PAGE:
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Calling All Film Geeks

Anyone got a copy of Film as Subversive Art that I can borrow? It’s sort of an emergency. A film emergency! I bet you didn’t know they existed.

We Don’t Live Here Anymore

Not a good movie. Could’ve been, but there was one giant black hole sucking all the energy out of the film, the actors, everything:

The other actors were working their asses off, but she just had nothing to bring to the table. In  a film that relies so heavily–perhaps solely–on acting for its power, this film is evidence that one weak link can break the chain. She was so bad that in every scene she was in, she made the other actors look ridiculous. Like they were playing house. But magically, when she wasn’t there, the other actors were phenomenal. Laura Dern and Mark Ruffalo especially.

But I do not recommend seeing this film. Not only because of the Watts black hole factor, but also because of shitty on-the-nose writing. It’s a film with zero subtext, a film that is trying to be about complicated lives and complicated people but is itself wholly uncomplicated.


T-pass wall art says

thank you for the June pass Sean

you completed me

Calling William McNeil

William McNeil, William McNeil, where are you? I want you to shoot my film. Reach out and touch someone. Me, to be exact.

Naked Mark Ruffalo

I watched In the Cut last night, mainly because I am in love with Mark Ruffalo. I’ve heard it’s a horrible movie, but it wasn’t nearly as bad as I thought. The murder-mystery part could have been removed though–it was lame and the film was clearly more interested in examining male-female relationships. It didn’t quite integrate the murder into that so well, even if they were trying to use it as metaphor for masculine agression/sexuality/power struggle etc.

But there were a lot of cliches here that they managed to pull off–the writer/English teacher getting involved with the brutish male cop, for example, is usually bullshit but here they didn’t make it some love-sees-past-class-differences utopia–she’s hot for him because he’s a brute, but beyond sex it’s pretty clear they have nothing in common and it’s ambiguous whether they’ll really end up together. I liked that.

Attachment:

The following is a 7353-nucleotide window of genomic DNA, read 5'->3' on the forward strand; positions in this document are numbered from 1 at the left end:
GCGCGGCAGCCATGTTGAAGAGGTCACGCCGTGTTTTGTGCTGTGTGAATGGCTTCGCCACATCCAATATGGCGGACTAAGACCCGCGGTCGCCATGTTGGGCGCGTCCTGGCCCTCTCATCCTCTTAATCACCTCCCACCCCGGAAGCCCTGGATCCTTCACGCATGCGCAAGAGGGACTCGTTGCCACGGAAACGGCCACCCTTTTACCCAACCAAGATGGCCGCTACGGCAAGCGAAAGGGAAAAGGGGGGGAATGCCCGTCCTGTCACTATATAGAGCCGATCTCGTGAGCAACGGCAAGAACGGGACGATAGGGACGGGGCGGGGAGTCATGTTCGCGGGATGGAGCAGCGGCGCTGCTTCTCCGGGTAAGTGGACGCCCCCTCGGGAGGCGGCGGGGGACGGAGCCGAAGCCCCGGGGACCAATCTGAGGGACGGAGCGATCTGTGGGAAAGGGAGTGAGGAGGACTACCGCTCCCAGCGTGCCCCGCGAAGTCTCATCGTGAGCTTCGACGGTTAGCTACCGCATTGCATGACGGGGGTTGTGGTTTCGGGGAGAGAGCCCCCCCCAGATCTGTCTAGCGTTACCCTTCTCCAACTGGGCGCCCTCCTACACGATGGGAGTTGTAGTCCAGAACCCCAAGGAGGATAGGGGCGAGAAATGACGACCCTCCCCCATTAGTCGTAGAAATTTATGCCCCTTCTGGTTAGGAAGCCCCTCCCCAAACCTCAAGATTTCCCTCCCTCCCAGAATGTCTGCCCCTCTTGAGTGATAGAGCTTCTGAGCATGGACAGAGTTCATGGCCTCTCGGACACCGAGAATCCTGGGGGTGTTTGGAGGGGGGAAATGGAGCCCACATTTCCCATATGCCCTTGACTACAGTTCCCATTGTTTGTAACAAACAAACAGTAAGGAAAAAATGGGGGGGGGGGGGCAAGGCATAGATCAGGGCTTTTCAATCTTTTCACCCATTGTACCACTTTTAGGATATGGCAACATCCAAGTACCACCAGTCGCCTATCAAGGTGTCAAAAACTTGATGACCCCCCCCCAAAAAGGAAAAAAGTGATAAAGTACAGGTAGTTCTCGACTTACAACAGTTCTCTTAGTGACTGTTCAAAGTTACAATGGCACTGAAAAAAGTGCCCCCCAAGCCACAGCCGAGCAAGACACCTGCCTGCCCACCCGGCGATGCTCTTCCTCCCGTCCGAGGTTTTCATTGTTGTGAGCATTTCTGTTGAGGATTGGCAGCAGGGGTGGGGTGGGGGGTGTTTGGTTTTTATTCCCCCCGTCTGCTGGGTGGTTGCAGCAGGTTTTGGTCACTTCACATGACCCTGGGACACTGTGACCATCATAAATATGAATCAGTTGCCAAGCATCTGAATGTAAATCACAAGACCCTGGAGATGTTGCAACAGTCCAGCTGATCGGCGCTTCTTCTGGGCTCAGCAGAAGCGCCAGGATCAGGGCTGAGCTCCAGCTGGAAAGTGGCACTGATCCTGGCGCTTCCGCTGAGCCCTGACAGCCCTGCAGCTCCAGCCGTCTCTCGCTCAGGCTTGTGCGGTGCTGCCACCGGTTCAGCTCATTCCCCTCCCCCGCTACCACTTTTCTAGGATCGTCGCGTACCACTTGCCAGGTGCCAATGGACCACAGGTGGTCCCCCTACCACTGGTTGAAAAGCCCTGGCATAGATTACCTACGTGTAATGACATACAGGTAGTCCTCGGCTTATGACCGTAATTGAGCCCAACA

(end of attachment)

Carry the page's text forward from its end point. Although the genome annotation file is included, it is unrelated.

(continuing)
Princess Cinema

So Sofia Coppola’s next project will be an adaptation of a biography of Marie Antoinette. Whatever problems I have with her work, I gotta say she certainly has auteur-ish obsessions with the same themes. Rich women tucked away in tall castles, that’s her thing. Until now it has been metaphorical, but with this project it becomes literal. Rich people who do not apologize for being rich. Scarlett Johansson was tucked away in the posh penthouse of a Japanese hotel in Lost in Translation, the girls of Virgin Suicides were tucked away in their repressive family home. Women of mystery, women of privilege, inaccessible women. That is the cinema of Sofia Coppola. Even if it rubs me the wrong way sometimes, I am happy to watch a female artist developing. And I am eager to see how she treats Marie Antoinette, the most reviled rich woman in history. The biography is said to be sympathetic, and I’m sure Coppola’s treatment will be as well.

Netflix Logic

After reading about the Netflix fallacy, (via Pullquote) I had to admit defeat and this morning I sent back two Netflix DVDs I have been hanging on to for a few weeks. They were, in fact, subtitled films. And I will, in fact, reorder my Netflix queue so that for the next few harried weeks I will only be receiving light, english-speaking films that can be easily and quickly digested. When you already have a pile of subtitled films waiting to be watched, which you have to watch for your job, adding more to the pile simply creates movie-watcher’s guilt and Neflix bottleneck. I can’t even get through more than 15 minutes at a time of The Spanish Apartment! I’ve had that one for weeks. And forget Water Drops on Burning Rocks. Yet Secret Window came and went in 24 hours.

Donnie Darko Director’s Cut

Filmbrain says the new director’s cut of Donnie Darko is darker and allows for the interpretation that the whole thing was possibly taking place in the mind of a schizophrenic. When I heard there was going to be a director’s cut released I was hoping this would be the case, because that was my original interpretation when I saw it two years ago, but not everyone agreed with me. And I felt the film wasn’t polished enough to give me enough concrete evidence to really argue that it definitely was intended to be read this way. I saw it the first time with students, and gave my argument in class the following week, and was given a healthy debate from students who loved the film but disagreed with my interpretation. Some even stayed after class to argue more. Then I tried it out on some colleagues, who were much more receptive to the idea. But I still had to admit that there wasn’t enough evidence. I saw the film again a few weeks later with my ARCH ENEMY and after seeing it I was even more convinced that I was right. I floated the idea to him and he dismissed it out of hand. “Nah. He just went back in time.”


So now I am eager to see the director’s cut to see if indeed there was intended to be more evidence that it was all a schizophrenic fantasy.